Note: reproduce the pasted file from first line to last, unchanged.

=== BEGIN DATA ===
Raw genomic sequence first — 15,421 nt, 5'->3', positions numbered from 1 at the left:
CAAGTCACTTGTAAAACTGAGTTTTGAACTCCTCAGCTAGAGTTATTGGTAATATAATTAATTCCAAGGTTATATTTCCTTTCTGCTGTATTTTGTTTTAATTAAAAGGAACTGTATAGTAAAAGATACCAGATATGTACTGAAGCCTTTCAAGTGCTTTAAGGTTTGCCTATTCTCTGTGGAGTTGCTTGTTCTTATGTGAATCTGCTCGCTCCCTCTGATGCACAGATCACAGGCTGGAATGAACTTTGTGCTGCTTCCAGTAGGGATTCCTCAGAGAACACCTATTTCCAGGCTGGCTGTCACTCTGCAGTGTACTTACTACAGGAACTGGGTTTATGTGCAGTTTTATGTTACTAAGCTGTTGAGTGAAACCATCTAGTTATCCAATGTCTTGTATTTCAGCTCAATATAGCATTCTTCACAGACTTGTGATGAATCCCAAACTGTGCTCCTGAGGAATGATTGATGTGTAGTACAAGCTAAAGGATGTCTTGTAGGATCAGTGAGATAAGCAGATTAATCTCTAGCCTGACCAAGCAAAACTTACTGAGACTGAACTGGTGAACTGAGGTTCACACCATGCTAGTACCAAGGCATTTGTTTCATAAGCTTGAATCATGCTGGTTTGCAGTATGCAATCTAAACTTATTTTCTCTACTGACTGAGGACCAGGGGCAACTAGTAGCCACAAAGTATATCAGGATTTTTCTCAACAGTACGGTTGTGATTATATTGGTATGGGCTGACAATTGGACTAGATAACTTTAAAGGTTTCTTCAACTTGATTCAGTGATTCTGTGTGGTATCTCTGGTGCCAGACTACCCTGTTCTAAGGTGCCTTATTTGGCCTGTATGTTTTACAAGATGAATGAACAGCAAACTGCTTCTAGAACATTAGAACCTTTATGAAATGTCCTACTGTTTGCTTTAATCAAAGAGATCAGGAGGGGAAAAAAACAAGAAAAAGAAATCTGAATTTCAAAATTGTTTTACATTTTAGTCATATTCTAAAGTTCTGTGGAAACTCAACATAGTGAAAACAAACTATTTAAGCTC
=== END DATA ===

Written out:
Raw genomic sequence first — 15,421 nt, 5'->3', positions numbered from 1 at the left:
CAAGTCACTTGTAAAACTGAGTTTTGAACTCCTCAGCTAGAGTTATTGGTAATATAATTAATTCCAAGGTTATATTTCCTTTCTGCTGTATTTTGTTTTAATTAAAAGGAACTGTATAGTAAAAGATACCAGATATGTACTGAAGCCTTTCAAGTGCTTTAAGGTTTGCCTATTCTCTGTGGAGTTGCTTGTTCTTATGTGAATCTGCTCGCTCCCTCTGATGCACAGATCACAGGCTGGAATGAACTTTGTGCTGCTTCCAGTAGGGATTCCTCAGAGAACACCTATTTCCAGGCTGGCTGTCACTCTGCAGTGTACTTACTACAGGAACTGGGTTTATGTGCAGTTTTATGTTACTAAGCTGTTGAGTGAAACCATCTAGTTATCCAATGTCTTGTATTTCAGCTCAATATAGCATTCTTCACAGACTTGTGATGAATCCCAAACTGTGCTCCTGAGGAATGATTGATGTGTAGTACAAGCTAAAGGATGTCTTGTAGGATCAGTGAGATAAGCAGATTAATCTCTAGCCTGACCAAGCAAAACTTACTGAGACTGAACTGGTGAACTGAGGTTCACACCATGCTAGTACCAAGGCATTTGTTTCATAAGCTTGAATCATGCTGGTTTGCAGTATGCAATCTAAACTTATTTTCTCTACTGACTGAGGACCAGGGGCAACTAGTAGCCACAAAGTATATCAGGATTTTTCTCAACAGTACGGTTGTGATTATATTGGTATGGGCTGACAATTGGACTAGATAACTTTAAAGGTTTCTTCAACTTGATTCAGTGATTCTGTGTGGTATCTCTGGTGCCAGACTACCCTGTTCTAAGGTGCCTTATTTGGCCTGTATGTTTTACAAGATGAATGAACAGCAAACTGCTTCTAGAACATTAGAACCTTTATGAAATGTCCTACTGTTTGCTTTAATCAAAGAGATCAGGAGGGGAAAAAAACAAGAAAAAGAAATCTGAATTTCAAAATTGTTTTACATTTTAGTCATATTCTAAAGTTCTGTGGAAACTCAACATAGTGAAAACAAACTATTTAAGCTC